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Palstar R30A


Palstar is an American producer of amateur radio equipment, such as antenna tuners, amplifiers, active antennas and shortwave receivers.  At the same time when Lowe, the well-known company with its excellent shortwave receivers, discontinued its production, the Palstar R30 appeared on the market.  The idea of operation of this receiver was the same as the Lowe receivers: Spartan. Few knobs and few functions on the one hand, very good reception quality on the other.  For a short time, Lowe sold Palstar radios under its own name. (cf. Lowe HF-350). The Palstar was in the same league as the HF-225.  The HF-225 sounded better, but the R30 had a better strong signal handling capability. Over the years, the R30 was optimized and was sold as R30C or R30CC.  The 'C' means that Collins IF-filters were used, so the 'CC' model had two Collins filters.  The R30 was very practical because it could also be used as a mobile receiver using 10 AA batteries. Inserting the batteries was not as easy, however. The R30 had to be opened, which over a longer period of time can lead to damage of the screws and the case.

Around 2008, the Palstar R30A appeared on the market.  The radio had undergone a slight change of design and the electronics had been altered a bit. But basically, the basic components had stayed the same and the tried and tested circuit concept was kept. Again, high-quality 5.5 kHz and 2.5kHz Collins IF-filters were used. The display lighting can be switched off to save power when the radio is used as a portable.  Unfortunately though, this good idea was not thought through to the end because the S-meter, which requires a lot more power, cannot be turned off. An excellent feature of the R30 is the 455kHz output on the back of the radio which makes it possible to connect the well-known and expensive Sherwood SE-3 synchronous detector and other accessories.

Basic data:
-- Frequency range: 100kHz - 30MHz
-- Modes: AM, LSB, USB
-- Band widths: 2.5kHz and 5.5kHz (mechanical Collins filters)
-- Tuning steps: SSB 20Hz to 100Hz SSB    100Hz to 500 Hz AM
-- 100kHz steps using the push button
-- AGC: Fast and Slow
-- 10dB attenuator
-- analogue, calibrated S-meter, illuminated
-- 100 memories selectable with the tuning knob or the +/- push buttons
--cbattery operation possible
-- 455 kHz IF-jack
-- Very good large signal handling capability (IP3+15dBm)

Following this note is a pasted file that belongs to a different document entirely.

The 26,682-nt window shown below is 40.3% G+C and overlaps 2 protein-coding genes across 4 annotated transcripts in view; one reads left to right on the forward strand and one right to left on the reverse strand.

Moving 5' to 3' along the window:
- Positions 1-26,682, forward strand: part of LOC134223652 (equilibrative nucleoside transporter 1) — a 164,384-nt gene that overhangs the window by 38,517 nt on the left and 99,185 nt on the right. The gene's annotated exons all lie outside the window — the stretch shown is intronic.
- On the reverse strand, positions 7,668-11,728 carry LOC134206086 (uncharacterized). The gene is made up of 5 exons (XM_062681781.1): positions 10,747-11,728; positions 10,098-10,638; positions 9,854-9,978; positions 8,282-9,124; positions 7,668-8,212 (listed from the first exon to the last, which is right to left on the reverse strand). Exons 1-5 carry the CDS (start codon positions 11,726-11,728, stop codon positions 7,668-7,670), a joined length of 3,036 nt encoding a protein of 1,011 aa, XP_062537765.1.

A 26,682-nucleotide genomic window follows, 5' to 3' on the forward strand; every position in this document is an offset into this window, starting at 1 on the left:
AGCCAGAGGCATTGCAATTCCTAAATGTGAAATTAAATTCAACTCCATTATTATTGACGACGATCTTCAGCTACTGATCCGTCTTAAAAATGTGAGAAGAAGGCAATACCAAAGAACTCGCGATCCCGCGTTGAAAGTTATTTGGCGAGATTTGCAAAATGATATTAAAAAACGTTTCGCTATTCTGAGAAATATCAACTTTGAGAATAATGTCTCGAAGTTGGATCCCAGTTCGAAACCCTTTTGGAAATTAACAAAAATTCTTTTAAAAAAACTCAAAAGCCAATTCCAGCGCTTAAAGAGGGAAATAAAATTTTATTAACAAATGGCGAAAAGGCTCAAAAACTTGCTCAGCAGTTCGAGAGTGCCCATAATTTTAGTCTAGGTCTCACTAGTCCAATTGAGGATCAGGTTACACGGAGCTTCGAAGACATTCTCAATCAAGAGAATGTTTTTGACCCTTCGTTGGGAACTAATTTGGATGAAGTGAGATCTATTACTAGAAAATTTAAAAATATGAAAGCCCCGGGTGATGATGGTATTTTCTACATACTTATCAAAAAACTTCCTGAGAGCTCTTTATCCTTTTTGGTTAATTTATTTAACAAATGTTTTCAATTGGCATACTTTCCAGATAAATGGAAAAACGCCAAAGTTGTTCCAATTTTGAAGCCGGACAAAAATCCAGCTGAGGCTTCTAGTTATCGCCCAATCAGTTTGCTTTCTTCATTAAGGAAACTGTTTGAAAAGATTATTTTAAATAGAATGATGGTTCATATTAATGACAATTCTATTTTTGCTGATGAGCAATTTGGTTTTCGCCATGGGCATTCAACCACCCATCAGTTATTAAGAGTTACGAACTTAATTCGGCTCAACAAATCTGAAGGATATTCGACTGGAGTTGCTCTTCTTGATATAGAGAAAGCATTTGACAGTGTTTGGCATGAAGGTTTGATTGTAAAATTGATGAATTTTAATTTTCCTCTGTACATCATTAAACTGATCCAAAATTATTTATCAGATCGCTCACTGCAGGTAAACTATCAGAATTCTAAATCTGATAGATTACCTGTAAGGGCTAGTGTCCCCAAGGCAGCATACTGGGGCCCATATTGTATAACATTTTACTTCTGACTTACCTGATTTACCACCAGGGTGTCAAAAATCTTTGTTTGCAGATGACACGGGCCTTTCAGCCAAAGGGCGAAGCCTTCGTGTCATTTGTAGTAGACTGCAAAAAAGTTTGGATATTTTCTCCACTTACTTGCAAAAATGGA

The R30A was compared to the ICOM IC-R75 because it is in the same price range.

In the long wave and medium wave range it is noticeably more sensitive than the IC-R75 and has a better selectivity in AM due to the excellent Collins filters and the crisper audio. On shortwave, the R30A is on par with the IC-R75. The good AGC is another asset.

The disadvantages of the R30A become noticeable when the frequency is interfered with. Only ECSS operation can cancel out nearby-channel interferences.  The IC-R75 has some features to cope with these problems, which the R30A does not offer. The R30A has no passband tuning or notch etc. Using my BigLoop, reception with the R30A was without any problems.  The radio could handle the occasionally high levels of S9+40dBm without any troubles. I couldn't notice any large signal interferences. Up to the 10m-band, the radio's performance was as good as the ICOMís.  Regarding SSB reception, the R30A had to shed some feathers. The smallest tuning step is 20Hz, which is too coarse for digital modes. The smallest tuning step of the IC-R75 is 1 Hz. The intelligibility of both radios is the same, which shows that the Palstar R30A was made for speech signals.  Sensitivity decreased somewhat with higher frequencies. In the 10m band, the IC-R75 was clearly more sensitive due to its selectable pre-amplifier. Unfortunately, the headphone jack does not work in stereo, so an adapter had to be used every time.

The mechanical stability is good.  The case is powder-coated and can withstand smaller hits. If you want to use the good internal speaker of the radio,  you should not put the volume up too high, because then the case will start to clatter which seems to be typical of American-made receivers. Unfortunately, only a few receivers were produced. The Palstar R30A is one of them.  Because of its underlying philosophy, the radio is easy to operate but offers no signal processing. To have the same features of the IC-R75 you would have to use audio filters, e.g., Timewave DSP 59+. Taking all this into account, you come to the question of the radio's price tag. Directly from the producer, the R30A was 895.00 $. Today, this is a hefty price for such a simple radio. But it does have good receiving qualities.

When buying a used Palstar R30, R30C, R30CC or R30A, you should make sure that the tuning coder behind the tuning knob is working normally.  With used radios, the tuning coder is often defect. If this is the case, the frequency cannot be tuned correctly, jumps from frequency to frequency or cannot be tuned at all. This so called rotary encoder costs approx. 30$ at Palstar.

Written at 23.02.2015




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